Bathing and Insulin Pumps

Once you’re into a routine, showering with a pump shouldn’t be a problem
Once you’re into a routine, showering with a pump shouldn’t be a problem

Pumps are designed to be able to deal with some moisture but not all pumps are intended to be immersed in water.

When it comes to bathing or showering there are two main options. The first is to disconnect your insulin pump whilst you are having your shower or bath.

The second option is to keep your pump on, but you may need to take precautions to prevent your pump either getting wet or getting too warm.

Warm baths and showers

If you are having a warm bath or shower, it is important to note that your body may absorb insulin more quickly than usual and you may need to take precautions to prevent a hypo from occurring.

Exposure of your insulin pump to hot temperatures for extended periods of time could spoil the insulin inside the pump. If you are using a hot tub or sauna, it is advisable to disconnect your insulin pump and leave it in a cooler and dry place. Check the owner manual for specific information on ideal operating temperatures for your pump.

Disconnecting your pump for a bath or shower

If you are disconnecting the pump, you will need to be aware of how your blood glucose levels will respond.

It is recommended that you do not keep your pump disconnected for over an hour to prevent your body from developing higher levels of ketones in the blood. If you are having a quick shower, this shouldn’t normally be a problem. If you are having a longer shower or a bath, then it is important to see how your blood sugar levels respond.

Your blood glucose levels may rise, and sometimes fall, at different rates depending on a number of factors including:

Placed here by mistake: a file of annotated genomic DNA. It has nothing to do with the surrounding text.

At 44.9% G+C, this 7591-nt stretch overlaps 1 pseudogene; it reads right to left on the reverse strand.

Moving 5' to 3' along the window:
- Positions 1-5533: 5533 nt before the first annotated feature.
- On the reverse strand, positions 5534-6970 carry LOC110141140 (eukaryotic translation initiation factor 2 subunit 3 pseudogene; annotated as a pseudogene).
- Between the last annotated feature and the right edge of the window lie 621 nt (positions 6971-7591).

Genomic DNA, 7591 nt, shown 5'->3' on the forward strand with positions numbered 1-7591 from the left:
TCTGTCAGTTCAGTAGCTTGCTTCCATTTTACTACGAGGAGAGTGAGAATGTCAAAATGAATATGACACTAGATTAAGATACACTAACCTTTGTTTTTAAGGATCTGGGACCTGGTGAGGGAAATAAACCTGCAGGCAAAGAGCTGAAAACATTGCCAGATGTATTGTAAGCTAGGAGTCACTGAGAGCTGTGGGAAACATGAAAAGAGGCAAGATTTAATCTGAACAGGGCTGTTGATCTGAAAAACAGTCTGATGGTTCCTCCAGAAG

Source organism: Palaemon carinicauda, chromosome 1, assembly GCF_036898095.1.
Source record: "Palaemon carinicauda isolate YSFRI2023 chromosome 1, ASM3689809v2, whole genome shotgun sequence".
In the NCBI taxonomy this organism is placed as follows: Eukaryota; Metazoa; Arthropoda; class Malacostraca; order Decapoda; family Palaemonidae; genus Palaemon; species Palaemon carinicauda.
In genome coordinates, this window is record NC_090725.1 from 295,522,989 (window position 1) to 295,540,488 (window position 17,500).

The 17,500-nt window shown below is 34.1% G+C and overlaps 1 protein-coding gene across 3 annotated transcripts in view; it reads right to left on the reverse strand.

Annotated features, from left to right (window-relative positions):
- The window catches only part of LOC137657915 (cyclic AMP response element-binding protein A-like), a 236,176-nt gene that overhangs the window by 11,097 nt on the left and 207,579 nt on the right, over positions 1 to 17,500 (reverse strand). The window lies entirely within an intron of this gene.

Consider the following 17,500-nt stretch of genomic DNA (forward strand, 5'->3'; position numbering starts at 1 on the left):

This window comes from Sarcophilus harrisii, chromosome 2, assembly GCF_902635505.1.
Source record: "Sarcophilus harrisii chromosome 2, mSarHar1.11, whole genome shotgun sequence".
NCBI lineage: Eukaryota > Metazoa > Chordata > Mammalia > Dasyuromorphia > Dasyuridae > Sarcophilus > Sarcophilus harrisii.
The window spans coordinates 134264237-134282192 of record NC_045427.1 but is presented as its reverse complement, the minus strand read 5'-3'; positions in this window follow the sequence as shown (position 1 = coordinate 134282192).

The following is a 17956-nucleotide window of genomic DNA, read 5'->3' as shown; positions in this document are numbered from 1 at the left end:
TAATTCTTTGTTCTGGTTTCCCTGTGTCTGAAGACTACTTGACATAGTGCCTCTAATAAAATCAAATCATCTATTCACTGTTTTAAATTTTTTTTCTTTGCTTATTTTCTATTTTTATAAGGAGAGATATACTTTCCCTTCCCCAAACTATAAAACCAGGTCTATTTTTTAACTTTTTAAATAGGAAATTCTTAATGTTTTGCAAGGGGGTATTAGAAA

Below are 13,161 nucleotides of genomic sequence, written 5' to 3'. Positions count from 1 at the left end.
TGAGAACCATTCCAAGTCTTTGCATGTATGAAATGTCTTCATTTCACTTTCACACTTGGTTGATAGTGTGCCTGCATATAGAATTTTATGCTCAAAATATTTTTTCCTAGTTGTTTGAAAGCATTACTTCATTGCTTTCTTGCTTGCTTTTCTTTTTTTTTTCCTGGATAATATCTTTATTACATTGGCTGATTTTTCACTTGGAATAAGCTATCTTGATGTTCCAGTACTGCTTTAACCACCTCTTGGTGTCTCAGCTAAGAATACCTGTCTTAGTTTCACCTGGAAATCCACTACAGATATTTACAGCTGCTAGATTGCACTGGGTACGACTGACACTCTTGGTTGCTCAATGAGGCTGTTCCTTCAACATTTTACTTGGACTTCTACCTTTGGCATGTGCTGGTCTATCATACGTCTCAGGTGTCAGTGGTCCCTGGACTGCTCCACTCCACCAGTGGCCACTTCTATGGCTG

Testing your blood sugar levels before and after disconnecting your pump for a bath or shower will help you to see how your body responds to being disconnected from your pump.

Some people will deliver a bolus before disconnecting for bathing but it’s important to do this only if you know it’s safe to do so and won’t raise the risk of a hypo. As noted above, a warm bath or shower may speed up the rate at which your body absorbs insulin that is already in your body, so you will need to take this into account too.

Keeping your pump attached for a bath or shower

You can keep your pump attached when you are having a bath. There are a few options for what to with your pump if you are keeping it connected.

  • Securely held on a shelf
  • On the floor beside the bath
  • On a pouch that can be hung

You can place your insulin pump on a shelf if it is held securely. You may wish to install a shower storage basket at a convenient height for bathing to hold your pump. If the pump could slip out, you may need to make some modifications before use.

Another option is simply to lay your pump on the floor beside the bath. It is a good idea to cover the pump with something like a towel in case there are any large splashes. You may also need to take care when getting out of the bath. Note that this option may require a longer set of tubing.

There are also waterproof pouches available which can be hung on a suitable rail or peg or hook, or can be worn around your neck when showering.

If wearing your pump for your bath or shower, you may need to check that the adhesive on the infusion set doesn’t wear away with the water. This isn’t usually a problem but is worth being aware of. It is also important to ensure that your pump does not get too warm when you’re in the bath or shower as this could affect the quality of the insulin.

Waterproof insulin pumps

There are some insulin pumps that have been designed to be waterproof. These pumps can be worn with less worry with regards to getting them wet.

However, it is still important not to expose these pumps to very warm water as this could have an impact on the effectiveness of the insulin.